- Mark Hancock
- Moore artist, Maurice Perez, sips on coffee in front of his works, (left to right) "Calling" and "Rule of Three", 9-24-15.
Its never easy to put visual art into words. The work is usually designed to tap into some ineffable emotional or intellectual feeling that is best expressed without speaking. But every so often, a local artist like Maurice S. Pérez comes along with such clear goals and such a well-formed sense of personal style that it isnt difficult for them to talk about their work how they want it presented.
Words are never his first choice, though.
Put a painting in the right space, and I think an internal conversation can take place between the art and the viewer, Pérez said. Art is subjective anyway, so I feel like those first moments an art appreciator has with a painting are very important.
Pérez is the son of a Puerto Rican father and a German mother, and he said his dense, multiethnic upbringing informs his life and work.
The type of life that I had grown into, the places and people that Ive seen, the culture and family background that Ive had, and also understanding that both my parents were trying to start new lives in a foreign land all of that has influenced me, he explained. I was taught to appreciate all that life has to offer, and that has greatly influenced the creative process.
His recent work, which is more figurative and direct than much of the abstract pieces he has done, heavily focuses on capturing moments and figures from his parents youth. He said his aim is to respect the family that [he has] been a part of, but also to celebrate the diversity that [he has] been fortunate to grow into.
That diversity formed the core of Pérez identity as he traveled across the U.S. and, at times, around the world, as his family moved to places like Kansas, Louisiana, Texas and Germany for his fathers military career before settling in Moore when he was an adolescent.
Ive lived in Oklahoma longer than any other place so far during my life, he said. For the first time in my life, I was able to build something and establish roots. The vastness of this state, the agelessness of certain architectural details, the progressiveness of certain changes in the downtown area, the weather all have influenced me.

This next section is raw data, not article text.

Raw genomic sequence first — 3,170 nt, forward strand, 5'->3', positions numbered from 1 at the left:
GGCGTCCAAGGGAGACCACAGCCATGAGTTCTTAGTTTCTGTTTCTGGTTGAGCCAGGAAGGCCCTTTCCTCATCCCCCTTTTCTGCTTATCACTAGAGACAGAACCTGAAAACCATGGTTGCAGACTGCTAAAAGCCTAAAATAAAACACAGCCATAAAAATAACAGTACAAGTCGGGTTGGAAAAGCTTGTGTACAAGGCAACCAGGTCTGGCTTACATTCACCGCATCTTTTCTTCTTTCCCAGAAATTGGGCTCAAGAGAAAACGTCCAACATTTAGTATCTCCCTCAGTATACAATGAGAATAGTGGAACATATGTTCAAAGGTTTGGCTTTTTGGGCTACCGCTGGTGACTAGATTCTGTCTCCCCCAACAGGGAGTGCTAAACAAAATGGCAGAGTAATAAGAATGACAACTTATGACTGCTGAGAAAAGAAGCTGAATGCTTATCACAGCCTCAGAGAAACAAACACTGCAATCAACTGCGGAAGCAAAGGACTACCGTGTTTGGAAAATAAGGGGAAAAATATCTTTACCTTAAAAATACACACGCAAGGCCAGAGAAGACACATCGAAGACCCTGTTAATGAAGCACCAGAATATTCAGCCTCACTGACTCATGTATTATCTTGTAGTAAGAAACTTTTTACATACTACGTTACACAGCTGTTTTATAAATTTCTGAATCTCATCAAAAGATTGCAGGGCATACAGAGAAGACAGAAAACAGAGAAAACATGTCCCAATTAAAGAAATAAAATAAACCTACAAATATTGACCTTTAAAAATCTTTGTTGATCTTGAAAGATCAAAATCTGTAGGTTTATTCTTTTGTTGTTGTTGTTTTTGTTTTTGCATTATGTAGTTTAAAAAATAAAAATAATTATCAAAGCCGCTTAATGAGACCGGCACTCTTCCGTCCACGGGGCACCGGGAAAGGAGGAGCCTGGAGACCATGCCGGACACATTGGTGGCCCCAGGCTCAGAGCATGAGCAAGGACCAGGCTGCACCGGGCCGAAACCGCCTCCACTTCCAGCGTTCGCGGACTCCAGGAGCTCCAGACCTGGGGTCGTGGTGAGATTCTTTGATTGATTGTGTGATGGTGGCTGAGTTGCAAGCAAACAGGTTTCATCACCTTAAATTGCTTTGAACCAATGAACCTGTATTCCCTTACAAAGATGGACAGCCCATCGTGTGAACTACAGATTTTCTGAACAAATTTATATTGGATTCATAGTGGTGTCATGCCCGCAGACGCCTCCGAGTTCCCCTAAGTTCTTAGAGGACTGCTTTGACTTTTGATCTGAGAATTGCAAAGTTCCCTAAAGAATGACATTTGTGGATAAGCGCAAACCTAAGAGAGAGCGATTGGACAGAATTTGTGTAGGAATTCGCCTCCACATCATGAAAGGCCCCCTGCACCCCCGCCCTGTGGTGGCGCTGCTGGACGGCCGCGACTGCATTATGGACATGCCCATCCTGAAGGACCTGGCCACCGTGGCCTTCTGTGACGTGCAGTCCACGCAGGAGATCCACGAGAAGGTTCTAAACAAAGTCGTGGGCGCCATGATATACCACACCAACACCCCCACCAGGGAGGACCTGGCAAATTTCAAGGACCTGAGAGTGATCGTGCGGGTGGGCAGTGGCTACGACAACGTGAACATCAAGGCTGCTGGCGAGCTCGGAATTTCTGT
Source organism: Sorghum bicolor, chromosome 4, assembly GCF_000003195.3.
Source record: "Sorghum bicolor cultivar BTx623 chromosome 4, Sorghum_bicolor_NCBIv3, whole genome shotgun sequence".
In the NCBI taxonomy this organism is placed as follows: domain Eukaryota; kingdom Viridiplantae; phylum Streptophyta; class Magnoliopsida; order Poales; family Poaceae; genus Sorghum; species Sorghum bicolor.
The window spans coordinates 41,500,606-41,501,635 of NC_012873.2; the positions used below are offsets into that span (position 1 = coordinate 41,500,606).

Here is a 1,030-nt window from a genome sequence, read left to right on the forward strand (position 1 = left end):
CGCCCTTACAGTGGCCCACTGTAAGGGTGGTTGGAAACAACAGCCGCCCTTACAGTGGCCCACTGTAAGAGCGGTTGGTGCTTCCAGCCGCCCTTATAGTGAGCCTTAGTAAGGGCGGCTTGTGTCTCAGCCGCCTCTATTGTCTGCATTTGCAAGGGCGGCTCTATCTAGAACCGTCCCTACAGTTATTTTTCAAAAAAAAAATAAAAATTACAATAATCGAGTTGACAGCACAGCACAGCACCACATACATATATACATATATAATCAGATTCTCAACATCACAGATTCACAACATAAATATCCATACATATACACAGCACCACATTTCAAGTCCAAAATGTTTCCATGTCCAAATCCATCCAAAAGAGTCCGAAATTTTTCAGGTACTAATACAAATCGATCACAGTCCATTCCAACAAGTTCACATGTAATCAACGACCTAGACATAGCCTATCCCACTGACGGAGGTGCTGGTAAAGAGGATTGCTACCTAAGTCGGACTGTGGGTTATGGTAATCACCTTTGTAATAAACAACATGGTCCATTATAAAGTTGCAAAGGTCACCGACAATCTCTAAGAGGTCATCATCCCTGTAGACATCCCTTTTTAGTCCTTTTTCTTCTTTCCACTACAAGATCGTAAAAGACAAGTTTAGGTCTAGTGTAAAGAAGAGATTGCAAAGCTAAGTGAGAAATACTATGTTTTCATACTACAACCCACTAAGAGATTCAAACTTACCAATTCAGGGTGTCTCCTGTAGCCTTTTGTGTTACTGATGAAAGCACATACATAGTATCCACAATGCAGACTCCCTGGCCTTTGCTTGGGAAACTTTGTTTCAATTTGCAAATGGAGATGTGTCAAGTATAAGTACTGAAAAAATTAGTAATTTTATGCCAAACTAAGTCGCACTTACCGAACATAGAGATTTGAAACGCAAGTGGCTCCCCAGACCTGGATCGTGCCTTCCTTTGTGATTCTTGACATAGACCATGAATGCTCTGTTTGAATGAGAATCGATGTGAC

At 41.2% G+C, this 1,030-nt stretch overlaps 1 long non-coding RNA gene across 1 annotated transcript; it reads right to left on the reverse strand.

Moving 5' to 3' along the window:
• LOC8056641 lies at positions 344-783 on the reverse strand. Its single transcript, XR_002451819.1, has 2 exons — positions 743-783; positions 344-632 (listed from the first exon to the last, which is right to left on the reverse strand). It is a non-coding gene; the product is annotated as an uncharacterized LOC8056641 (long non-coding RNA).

He said the weather most affects his work.
The fluidity of change that weather possesses and the impact severe weather can create are big influencers, abstractly and emotionally, he said.
Pérez didnt intend to pursue a creative lifestyle. He was raised to be a pragmatist. Throughout his teens, he expected his creative talent would lead him into a more traditional career as an architect.
When the moment came when I needed to choose a degree, I just chose visual art, he said. It probably wasnt the most realistic choice when considering my career choice, [but] I had a feeling and I just stuck with it.
He used his time at Oklahoma City Community College to learn and develop the technical aspects of painting and to hone his instinct for color and movement. His love of abstract expressionism endured and informed his progress into representational and portraiture painting.
I get restless if I do the same thing over and over, which is why I work in different areas at times, Pérez said. Working with different subject matter is a way of expressing myself, keeping me on toes and never settling during the creative process.
It is difficult to pin Pérez work down to a single style, but he will give it a name when he has to.
If I had to throw my work into a broad category, I think it would have to be minimalism, he said. However, I consider my work to be very dense at times, in terms of the emotions and ideas at play.
His desire to evolve means more and more people have been drawn to new aspects of his work, which also has led to greater popularity and acclaim. Earlier this year, he won the Viewers Choice Award at Oklahoma Visual Arts Coalitions (OVAC) Momentum OKC art exhibition. He also was a featured artist at OVACs 12x12 Art Fundraiser.
My aim is to create work that is pleasing to the eye but can also be incorporated with other interior design aesthetics, he said. Colors, line movement, the building of abstract structures or my interpretation of imagery that has influenced me to this point, [and] I understand that all of that and more can strike a chord in the viewer.
From his own experience, he knows Oklahoma is a great place for his organic, free-flowing work, as the state evolves and incorporates styles and cultures.
Its progressing, he said. If you take the time to really look, there are some gems in this Oklahoma art scene. I can only imagine that the local art scene will continue to grow, and thatll only encourage all artists to step their game up even further.
Pérez work will be featured alongside that of Jessica Legako in Welcome Nostalgia at Graphite Elements and Design, 1751 NW 16th St., through November.
See more of Pérez work at artofmsp.com.
Print Headline: Cultural amalgam, Local painter Maurice S. Pérez calls on his worldly upbringing and his instincts to create award-winning art.